So many exciting things happening in the Healthcare analytics space, and what bigger impact than driving improved patient care, prevention, and cure with data.
This years Health Analytics Summit hosted by Health Catalyst (NASDAQ: HCAT), exclusively for its clients and partners, did not disappoint.
This years focus was about “Embracing the Human Side of Healthcare Analytics," and throughout the week we looked at the patient and building systems that allow team members to deliver better care using data and analytics.
There were two general sessions that I found particularly engaging, both focused on human behavior but tangential to data.
Shawn Achor - The Happiness Advantage
According to Shawn (happiness researcher and bestselling author), our formula for happiness is broken. We tend to equate happiness with certain achievements or milestones (e.g., “I’ll be happier when I accomplish X.”) As a result, we keep happiness on the opposite side of a moving target, making it elusive. Research shows that success doesn’t improve happiness, but rather happiness is a precursor to success.
In our field, we have spoken at length with many of our employees who value impact, and they define this as the thing that makes them happiest at work. Being happy at work is only a part of being happy in life so ensuring that impact at work does not come at the cost of life outside of work.
This is a common theme in Shawns teachings, and here is a link so that you can watch a similar TED talk of his in 2011. https://www.ted.com/talks/shawn_achor_the_happy_secret_to_better_work?language=en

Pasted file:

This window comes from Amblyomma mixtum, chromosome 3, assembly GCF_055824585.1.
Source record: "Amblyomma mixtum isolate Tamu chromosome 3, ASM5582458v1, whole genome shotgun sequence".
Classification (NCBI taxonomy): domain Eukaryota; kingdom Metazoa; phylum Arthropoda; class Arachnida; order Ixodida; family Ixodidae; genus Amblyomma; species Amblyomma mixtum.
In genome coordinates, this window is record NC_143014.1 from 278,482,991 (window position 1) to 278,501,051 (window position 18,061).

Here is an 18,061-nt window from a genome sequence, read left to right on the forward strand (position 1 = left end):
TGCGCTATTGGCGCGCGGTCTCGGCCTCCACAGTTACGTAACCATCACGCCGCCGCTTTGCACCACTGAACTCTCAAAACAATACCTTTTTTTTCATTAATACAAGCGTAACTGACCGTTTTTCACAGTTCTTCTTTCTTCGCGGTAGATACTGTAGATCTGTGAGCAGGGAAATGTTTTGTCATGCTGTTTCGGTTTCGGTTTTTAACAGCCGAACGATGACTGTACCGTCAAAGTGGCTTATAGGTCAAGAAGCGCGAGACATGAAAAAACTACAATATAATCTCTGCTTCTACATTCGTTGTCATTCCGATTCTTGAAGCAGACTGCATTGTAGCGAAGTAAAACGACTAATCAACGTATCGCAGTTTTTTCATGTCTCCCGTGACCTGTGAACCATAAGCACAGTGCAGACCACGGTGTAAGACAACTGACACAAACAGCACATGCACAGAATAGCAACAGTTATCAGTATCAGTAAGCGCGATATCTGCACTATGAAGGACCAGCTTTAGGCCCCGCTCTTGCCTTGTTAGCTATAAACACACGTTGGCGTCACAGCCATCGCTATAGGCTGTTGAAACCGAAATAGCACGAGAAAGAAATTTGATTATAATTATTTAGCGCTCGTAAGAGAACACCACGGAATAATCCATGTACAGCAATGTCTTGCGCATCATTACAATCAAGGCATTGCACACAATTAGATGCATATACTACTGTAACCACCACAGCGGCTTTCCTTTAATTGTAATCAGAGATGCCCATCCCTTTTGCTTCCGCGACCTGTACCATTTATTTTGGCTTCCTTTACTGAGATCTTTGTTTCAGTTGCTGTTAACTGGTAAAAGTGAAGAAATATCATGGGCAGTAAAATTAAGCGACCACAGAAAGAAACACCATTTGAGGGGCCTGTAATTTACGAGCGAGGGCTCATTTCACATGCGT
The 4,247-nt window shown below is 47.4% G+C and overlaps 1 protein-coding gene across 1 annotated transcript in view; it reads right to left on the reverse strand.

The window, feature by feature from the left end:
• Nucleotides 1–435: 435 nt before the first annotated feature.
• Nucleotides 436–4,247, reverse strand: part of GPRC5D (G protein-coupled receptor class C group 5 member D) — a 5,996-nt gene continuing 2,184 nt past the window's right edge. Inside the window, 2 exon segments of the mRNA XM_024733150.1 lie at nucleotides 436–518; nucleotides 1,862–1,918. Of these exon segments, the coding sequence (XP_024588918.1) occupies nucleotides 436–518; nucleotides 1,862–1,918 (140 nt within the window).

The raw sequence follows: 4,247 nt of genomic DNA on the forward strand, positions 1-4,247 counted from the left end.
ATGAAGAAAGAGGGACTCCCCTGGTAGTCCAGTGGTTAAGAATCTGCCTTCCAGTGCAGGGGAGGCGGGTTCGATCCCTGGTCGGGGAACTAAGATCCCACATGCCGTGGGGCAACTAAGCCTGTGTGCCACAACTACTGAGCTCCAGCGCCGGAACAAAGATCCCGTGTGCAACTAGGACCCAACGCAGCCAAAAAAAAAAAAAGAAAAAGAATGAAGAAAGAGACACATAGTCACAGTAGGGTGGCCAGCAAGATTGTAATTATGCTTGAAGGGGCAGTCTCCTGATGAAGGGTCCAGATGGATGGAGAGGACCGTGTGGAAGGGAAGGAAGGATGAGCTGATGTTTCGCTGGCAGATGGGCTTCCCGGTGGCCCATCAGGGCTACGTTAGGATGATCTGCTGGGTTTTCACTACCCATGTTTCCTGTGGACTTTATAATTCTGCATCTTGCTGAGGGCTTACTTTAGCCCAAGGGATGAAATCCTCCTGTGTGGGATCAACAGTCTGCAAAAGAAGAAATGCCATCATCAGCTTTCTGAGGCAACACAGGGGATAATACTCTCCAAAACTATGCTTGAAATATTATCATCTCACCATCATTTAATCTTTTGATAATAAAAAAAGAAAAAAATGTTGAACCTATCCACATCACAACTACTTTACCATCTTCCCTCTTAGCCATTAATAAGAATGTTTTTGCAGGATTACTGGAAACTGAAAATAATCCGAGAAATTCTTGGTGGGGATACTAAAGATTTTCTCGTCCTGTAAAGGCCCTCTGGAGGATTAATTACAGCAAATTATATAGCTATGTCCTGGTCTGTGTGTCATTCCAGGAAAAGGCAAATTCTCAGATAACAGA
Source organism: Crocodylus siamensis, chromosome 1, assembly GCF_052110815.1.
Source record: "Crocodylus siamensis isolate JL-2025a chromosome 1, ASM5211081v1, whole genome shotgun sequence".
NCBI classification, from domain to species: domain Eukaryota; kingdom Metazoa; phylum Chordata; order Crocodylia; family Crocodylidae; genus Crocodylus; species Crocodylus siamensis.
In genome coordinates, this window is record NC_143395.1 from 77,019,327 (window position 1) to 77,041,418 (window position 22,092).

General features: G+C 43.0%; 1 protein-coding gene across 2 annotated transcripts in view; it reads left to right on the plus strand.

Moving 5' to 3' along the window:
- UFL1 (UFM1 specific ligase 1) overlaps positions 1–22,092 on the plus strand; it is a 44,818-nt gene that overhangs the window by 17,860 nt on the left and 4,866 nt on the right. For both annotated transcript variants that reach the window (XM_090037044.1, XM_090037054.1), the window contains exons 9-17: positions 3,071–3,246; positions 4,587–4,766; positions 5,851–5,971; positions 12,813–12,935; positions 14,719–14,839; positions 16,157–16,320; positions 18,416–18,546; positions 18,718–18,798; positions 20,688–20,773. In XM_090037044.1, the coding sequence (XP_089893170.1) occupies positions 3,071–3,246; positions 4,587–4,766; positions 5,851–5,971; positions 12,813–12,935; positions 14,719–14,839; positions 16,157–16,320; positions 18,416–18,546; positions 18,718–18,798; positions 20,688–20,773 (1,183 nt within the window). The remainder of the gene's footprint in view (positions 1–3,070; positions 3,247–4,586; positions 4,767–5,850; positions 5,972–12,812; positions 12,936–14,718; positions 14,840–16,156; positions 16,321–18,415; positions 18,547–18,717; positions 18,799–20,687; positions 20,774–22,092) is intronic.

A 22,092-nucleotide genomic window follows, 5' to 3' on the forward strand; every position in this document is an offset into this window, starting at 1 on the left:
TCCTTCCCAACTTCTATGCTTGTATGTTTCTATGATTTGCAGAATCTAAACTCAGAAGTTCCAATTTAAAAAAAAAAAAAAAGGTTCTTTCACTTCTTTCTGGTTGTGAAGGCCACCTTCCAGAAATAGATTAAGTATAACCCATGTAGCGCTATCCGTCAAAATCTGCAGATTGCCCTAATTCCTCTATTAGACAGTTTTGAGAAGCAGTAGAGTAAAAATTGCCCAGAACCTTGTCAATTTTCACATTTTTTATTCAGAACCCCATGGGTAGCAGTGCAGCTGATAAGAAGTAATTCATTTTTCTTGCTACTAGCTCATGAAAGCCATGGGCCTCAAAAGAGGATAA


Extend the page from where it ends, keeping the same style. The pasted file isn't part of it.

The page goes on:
Dr. Marzyeh Ghassemi, MSc, PhD - Designing Machine Learning Processes for Equitable Health
In her presentation, Dr. Ghassemi shared her research findings regarding the use of artificial intelligence (AI), ethical issues, and important considerations for the use of AI in healthcare.
While the value of machine learning (ML) is increasingly gaining acceptance as a decision aid for clinicians in areas like radiology and cardiology, healthcare providers must keep in mind that ML models are trained and can learn unconscious biases such as racism. Dr. Ghassemi shared how ML models can predict race from a simple chest X-ray where humans cannot.
As she explained the findings in her research for this, her belief is that it is due to issues with the calibration data in medical devices, where their training data is based on lighter skin. If the race of a patient is obvious to the model, but impossible for a human radiologist to determine and that model has been mis-trained to have a racist bias, it can lead to incorrect treatment decisions. These faulty decisions will perpetuate as the model stays in use.
While Dr. Ghassemi sees great value and the potential for AI in healthcare prevention, diagnosis, and treatment, she emphasizes the need for clinicians to look to AI for supplementary information and actionable insights, not final diagnosis or treatment recommendations. While there is no simple fix, but Dr. Ghassemi provided some guidance about how to apply AI more ethically:
Consider sources of bias in the data and take steps to correct them in the processes and sources generating that data. Think broader.
Evaluate models more comprehensively to understand different kinds of performance metrics, especially input data calibration error.
Not all gaps can be corrected - can you determine which gaps are clinically acceptable and add value, even if they’re not perfect?
We are constant trying to remove biases across our business and this gave me more food for thought when assessing where we can improve, from hiring to delivery. At Proactiviti we are constantly looking for ways to be more effective and improve on our goal to make technology careers more broadly accessible in LATAM. We can start by constantly challenging the biases that we've learnt over our broad and varied lives.